Investigation on the Effects of Fastening Parameters on the Handle Displacement of a Pistol Grip Tool
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Workers in automotive assembly lines routinely use DC-powered pistol grip tools to install threaded fasteners. While these tools are easy to use and increase production quality, tool operators are subjected to impulsive reaction torques that produce forceful rotary displacement of the tool handle. While operators try to resist this reaction, forces exerted by the forearm muscles are often insufficient, thereby producing eccentric contractions. Repeated exposure to such forces is known to cause tendonitis, fatigue, and physical stress. The objective of this study was to investigate the operational parameters and optimize conditions that minimize the tool handle displacement. A deterministic approach was considered to identify the system parameters. The tool-operator system was mathematically represented using a single degree-of-freedom torsional model. An in-vivo study of 10 experienced workers was conducted to estimate the typical ranges of operator stiffness. Tightening tasks were performed at 3 torques (5, 7.5, 10 Nm), and 4 fastener locations that correspond to varying orientations of the wrist. The mean operator stiffness was found to be 1.11 kN/m. A pistol grip tool simulator was designed and developed to emulate the dynamics of tightening operation without the use of human operators. A slider-crank mechanism was considered to represent the kinematics of the torsional system, and a pneumatic actuator was used to represent individual operator stiffness. A parametric study observed the effects on tool handle response due to varying torque, operator stiffness, spindle speed, fastener material, drive style, and fastener head type. Results showed that an increase in applied torque (5–7.5 Nm) also increased the angular displacement of the tool handle (42.2°–58.5°). Variation in stiffness resulted in an inverse effect on the handle response. At 7.5 Nm, it was observed that wrist ulnar deviation produced the most handle displacement (59.2°), whereas wrist flexion produced the least (57.3°). Variation in the operational speed of tool spindle showed no significant effect on the handle displacement. Three fastener materials, alloy steel, stainless steel, and brass were tested. It was observed that alloy steel resulted in the least displacement (65.4°), whereas brass produced the most (85.7°). Between the two drive styles, it was observed that a Hex drive produced significantly higher response (69.9°) than a Torx Plus drive (63.4°). Button Head fasteners produced significantly higher response (76.2°) compared to Flat Head fasteners (66.9°). Based on this data, it was concluded that the designed pistol grip tool simulator can be used to investigate and optimize the operational parameters such as tool tightening algorithm, fastener types, and task locations, thus minimizing the tool handle displacement and mitigating forearm strain injuries.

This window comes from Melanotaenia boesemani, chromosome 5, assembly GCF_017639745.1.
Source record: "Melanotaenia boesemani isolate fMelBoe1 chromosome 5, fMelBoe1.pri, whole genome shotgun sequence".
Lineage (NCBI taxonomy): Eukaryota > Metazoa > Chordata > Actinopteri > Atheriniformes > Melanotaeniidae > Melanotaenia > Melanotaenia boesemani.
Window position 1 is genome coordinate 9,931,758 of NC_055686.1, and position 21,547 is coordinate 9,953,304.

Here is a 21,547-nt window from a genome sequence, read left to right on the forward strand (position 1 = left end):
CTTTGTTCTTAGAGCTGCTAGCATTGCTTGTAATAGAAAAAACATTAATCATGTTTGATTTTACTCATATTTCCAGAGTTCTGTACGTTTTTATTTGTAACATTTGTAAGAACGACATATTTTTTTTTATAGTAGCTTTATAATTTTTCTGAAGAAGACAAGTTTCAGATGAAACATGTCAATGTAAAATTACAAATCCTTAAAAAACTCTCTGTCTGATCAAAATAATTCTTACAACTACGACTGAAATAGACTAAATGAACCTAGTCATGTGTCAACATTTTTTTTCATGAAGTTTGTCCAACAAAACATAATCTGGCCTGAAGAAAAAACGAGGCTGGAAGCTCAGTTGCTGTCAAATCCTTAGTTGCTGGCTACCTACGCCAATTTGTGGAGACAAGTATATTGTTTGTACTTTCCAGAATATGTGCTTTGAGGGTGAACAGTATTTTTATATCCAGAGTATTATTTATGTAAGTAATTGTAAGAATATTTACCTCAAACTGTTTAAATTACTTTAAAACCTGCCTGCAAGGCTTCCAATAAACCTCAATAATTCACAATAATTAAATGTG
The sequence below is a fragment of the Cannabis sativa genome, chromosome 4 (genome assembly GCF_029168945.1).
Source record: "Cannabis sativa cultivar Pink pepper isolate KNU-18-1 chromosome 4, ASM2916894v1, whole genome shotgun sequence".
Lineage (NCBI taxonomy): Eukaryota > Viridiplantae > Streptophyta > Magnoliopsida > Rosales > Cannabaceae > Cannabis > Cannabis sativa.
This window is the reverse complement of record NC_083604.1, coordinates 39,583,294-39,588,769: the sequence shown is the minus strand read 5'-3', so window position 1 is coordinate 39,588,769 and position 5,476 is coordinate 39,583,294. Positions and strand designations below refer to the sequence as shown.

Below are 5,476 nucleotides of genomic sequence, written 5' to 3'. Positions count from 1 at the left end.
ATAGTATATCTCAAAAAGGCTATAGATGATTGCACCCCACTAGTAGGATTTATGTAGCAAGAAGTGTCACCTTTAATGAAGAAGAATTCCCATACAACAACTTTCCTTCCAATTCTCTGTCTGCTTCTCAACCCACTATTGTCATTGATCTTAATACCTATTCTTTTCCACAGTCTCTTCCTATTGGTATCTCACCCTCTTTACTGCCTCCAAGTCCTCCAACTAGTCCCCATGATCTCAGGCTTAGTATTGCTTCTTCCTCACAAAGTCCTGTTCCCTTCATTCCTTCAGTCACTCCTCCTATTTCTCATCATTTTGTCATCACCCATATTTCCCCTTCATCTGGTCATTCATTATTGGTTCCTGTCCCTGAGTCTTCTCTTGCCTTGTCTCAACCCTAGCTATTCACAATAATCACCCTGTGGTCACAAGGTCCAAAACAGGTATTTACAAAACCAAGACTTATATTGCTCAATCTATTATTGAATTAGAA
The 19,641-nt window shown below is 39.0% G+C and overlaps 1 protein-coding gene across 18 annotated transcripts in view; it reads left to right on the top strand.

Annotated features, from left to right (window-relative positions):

Cite this version of the work
Raj Arjun Srinivaasappa Indira (2023). Investigation on the Effects of Fastening Parameters on the Handle Displacement of a Pistol Grip Tool. UWSpace. http://hdl.handle.net/10012/19101